The outlandish farce Boeing Boeing now plays on The Winnipesaukee Playhouse stage in Meredith, New Hampshire. Originally written by Marc Camoletti and translated by Beverley Cross and Francis Evans, it is the story of Bernard, a Parisian bachelor played by William Wilder, who has, through meticulous calculations, gotten himself intertwined with three fiancés. There’s Gloria, an American air hostess played by Rebecca Tucker, Gabriella, an Italian air hostess played by Molly Parker Myers, and Gretchen, a German air hostess played by Suzanne Kimball. The essential factor that keeps all his fiancés from ending up in their Paris flat at one time is the fact that they all work for different airlines and have different routes around the world.Read More
Directed by Matt Cahoon, this US Premiere production of Howard Brenton’s new adaptation of August Strindberg’s 1888 play Miss Julie invites the audience into the kitchen of a home in Sweden. It tells the story of Julie, lady of the house, Jean, her father’s valet, and Kristin, the house cook and Jean’s fiancé. It is a story of lust, ambition and a desire to break through the barriers of class. When Julie and Jean give in to the building sexual tension between them, the unforeseen consequences are catastrophic.Read More
Now playing at Central Square Theater (Cambridge, MA) is Les Liaisons Dangereuses presented by The Nora Theatre Company. The novel, of the same name, was written in 1782 by Pierre-Ambroise François Choderlos de Laclos. Two hundred years later Christopher Hampton penned the play that would go on to premiere at The Royal Shakespeare Company in 1985. While the story is familiar and has been produced a myriad of ways, in this version all ten characters, including six women, are portrayed by an all-male cast. Director Lee Mikeska Gardner first did this play with an all-male cast when she directed a production in Washington, D.C. in 2005 and wanted to direct a similar production here in Boston over a decade later. This concept is a new, intriguing way to tell an old story and I’m sure while some are confused by it, others are curious to see how it would play out on stage.Read More
Shakespeare & Company begins its season with the New England Premiere of Morning After Grace by Cary Crim. Directed by Regge Life, this new comedy explores the themes of loss, of love and of second chances. Crim carefully constructs a play that tackles some heavy subjects displaying the full extent of human emotions and the need for acceptance and love. What makes this play enjoyable to audiences is how Crim pairs very raw and intense moments with those of realistic and relatable humor. Life and his cast authentically invite the audience to journey with them on the path to recovery and to discover how to be truthful to themselves.Read More
- Boston Theatre Critic
Opening the show is the Boston Ballet Premiere of choreographer August Bournonville's Bournonville Divertissements. It features three selections from his vast work. Following intermission is the full length production of La Sylphide.
It all begins with an ethereal Pas de Deux from Flower Festival in Genzano danced by Seo Hye Han and Junxiong Zhao. They are a well matched pair who danced to the music of Edvard Helsted with ease. The upbeat Jockey Dance from From Siberia to Moscow featured fast footwork from soloists Isaac Akiba and Irlan Silva. The pair was playful and comedic in their interactions with one another as they portrayed jockeys at a horse race. While their piece was fun and engaging for the audience to watch, it was also sharply danced by the pair to the music of C.C. Møller.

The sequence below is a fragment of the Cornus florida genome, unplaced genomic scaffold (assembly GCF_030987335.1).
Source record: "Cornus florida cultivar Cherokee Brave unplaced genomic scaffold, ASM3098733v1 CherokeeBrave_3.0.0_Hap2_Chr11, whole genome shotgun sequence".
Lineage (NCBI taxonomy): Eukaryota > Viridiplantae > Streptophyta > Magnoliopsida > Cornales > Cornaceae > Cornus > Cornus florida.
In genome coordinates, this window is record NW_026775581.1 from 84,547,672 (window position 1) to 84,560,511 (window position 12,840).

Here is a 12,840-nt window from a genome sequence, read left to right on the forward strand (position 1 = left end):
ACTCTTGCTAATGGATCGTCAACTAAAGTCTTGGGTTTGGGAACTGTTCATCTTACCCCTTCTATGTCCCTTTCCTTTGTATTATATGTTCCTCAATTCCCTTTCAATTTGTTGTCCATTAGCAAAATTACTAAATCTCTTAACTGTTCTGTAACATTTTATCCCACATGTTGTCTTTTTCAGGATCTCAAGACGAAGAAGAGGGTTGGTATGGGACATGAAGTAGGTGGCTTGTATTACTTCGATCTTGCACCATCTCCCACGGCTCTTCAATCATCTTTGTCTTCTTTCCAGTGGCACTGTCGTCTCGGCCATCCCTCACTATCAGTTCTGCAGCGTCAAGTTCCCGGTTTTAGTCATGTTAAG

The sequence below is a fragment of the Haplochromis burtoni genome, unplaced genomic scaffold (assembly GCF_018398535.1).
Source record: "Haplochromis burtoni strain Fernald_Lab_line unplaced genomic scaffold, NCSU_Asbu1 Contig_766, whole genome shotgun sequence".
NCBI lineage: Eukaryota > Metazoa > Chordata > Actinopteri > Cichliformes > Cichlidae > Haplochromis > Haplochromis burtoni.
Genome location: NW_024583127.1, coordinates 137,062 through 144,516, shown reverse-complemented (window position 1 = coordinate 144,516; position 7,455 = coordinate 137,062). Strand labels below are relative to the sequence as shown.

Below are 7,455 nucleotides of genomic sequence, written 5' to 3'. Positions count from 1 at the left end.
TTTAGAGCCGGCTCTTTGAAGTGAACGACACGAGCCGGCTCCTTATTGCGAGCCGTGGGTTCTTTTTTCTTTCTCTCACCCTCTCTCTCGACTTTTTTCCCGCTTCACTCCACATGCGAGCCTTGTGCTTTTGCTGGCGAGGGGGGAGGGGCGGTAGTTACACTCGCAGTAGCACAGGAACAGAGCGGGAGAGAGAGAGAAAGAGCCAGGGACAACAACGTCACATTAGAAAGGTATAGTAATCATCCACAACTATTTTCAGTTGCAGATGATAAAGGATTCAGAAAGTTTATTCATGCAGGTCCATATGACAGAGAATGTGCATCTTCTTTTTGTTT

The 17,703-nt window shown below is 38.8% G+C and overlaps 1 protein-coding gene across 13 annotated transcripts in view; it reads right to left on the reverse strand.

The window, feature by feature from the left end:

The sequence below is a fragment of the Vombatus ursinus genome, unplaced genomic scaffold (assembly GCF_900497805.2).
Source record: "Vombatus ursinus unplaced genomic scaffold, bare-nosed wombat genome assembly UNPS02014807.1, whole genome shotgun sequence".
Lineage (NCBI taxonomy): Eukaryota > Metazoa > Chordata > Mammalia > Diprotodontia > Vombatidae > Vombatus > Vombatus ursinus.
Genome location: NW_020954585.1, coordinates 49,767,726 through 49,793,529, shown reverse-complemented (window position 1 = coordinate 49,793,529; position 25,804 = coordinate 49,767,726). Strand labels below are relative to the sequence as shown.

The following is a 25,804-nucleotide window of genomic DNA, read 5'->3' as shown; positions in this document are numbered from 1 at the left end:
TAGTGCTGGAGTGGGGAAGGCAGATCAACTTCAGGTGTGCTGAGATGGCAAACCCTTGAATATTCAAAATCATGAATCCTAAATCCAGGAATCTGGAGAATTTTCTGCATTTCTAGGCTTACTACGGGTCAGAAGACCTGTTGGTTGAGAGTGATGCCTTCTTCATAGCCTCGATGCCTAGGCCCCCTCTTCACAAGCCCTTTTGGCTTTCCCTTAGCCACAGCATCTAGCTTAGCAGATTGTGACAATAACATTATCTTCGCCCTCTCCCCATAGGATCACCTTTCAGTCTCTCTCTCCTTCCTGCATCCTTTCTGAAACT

Thirdly came Pas de Six and Tarantella from Napoli. Both were stylistically very similar to the earlier Pas de Deux with light, elevating movement. The upbeat group sections were reminiscent of the local Italian folk dancing Bournonville was inspired by. This selection featured Kathleen Breen Combes, Ji Young Chae, Lia Cirio, Ashley Ellis, Paul Craig, Patric Palkens and Lawrence Rines. The talent of the individual dancers was highlighted throughout the piece with each having their own solo moments. It was seamlessly performed with the dancers switching partners and various small group combinations throughout. They all seemed to be thoroughly enjoying themselves. Even more so when tambourines were brought on and the dancers added percussion to the music of Holger Simon Paulli being played by the orchestra. This fun addition brought youthful energy and exuberance to the dancing. It was less “dancers performing on stage for an audience of hundreds” and more “a group of young people dancing with their friends, keeping tempo by hitting their tambourines.”
Following intermission the curtain rises on an immensely striking stone home where the tale begins. A story ballet from start to finish, La Sylphide is full of romance, sorcery and tragedy. Set in the Scottish Highlands, the scenic and costume design by Peter Cazalet and lighting design by John Cuff quickly transported the audience back in time and amplified the atmosphere surrounding the story. Bournonville's La Sylphide is one of the world's oldest surviving ballets. It is the story of James, a young Scotsman, who is set to marry Effie, but on the eve of their wedding he dreams of a beautiful sylph whom he, upon awakening, briefly sees before she mysteriously disappears. His friend Gurn has also fallen for Effie, but believes he'll never have the chance to be with her. That is until the village sorceress Madge tells Effie that it is Gurn she'll marry, not James. James is outraged and sends Madge away, but his outrage is quickly diminished when he sees the sylph playfully dancing around the room, apparently unseen by his other guests. When she leaves, James follows her, leaving Effie confused and crushed. Act two takes place in the forest, where witches dance around a cauldron, sylph's float through the trees and tragedy befalls James and his beautiful woodland fairy.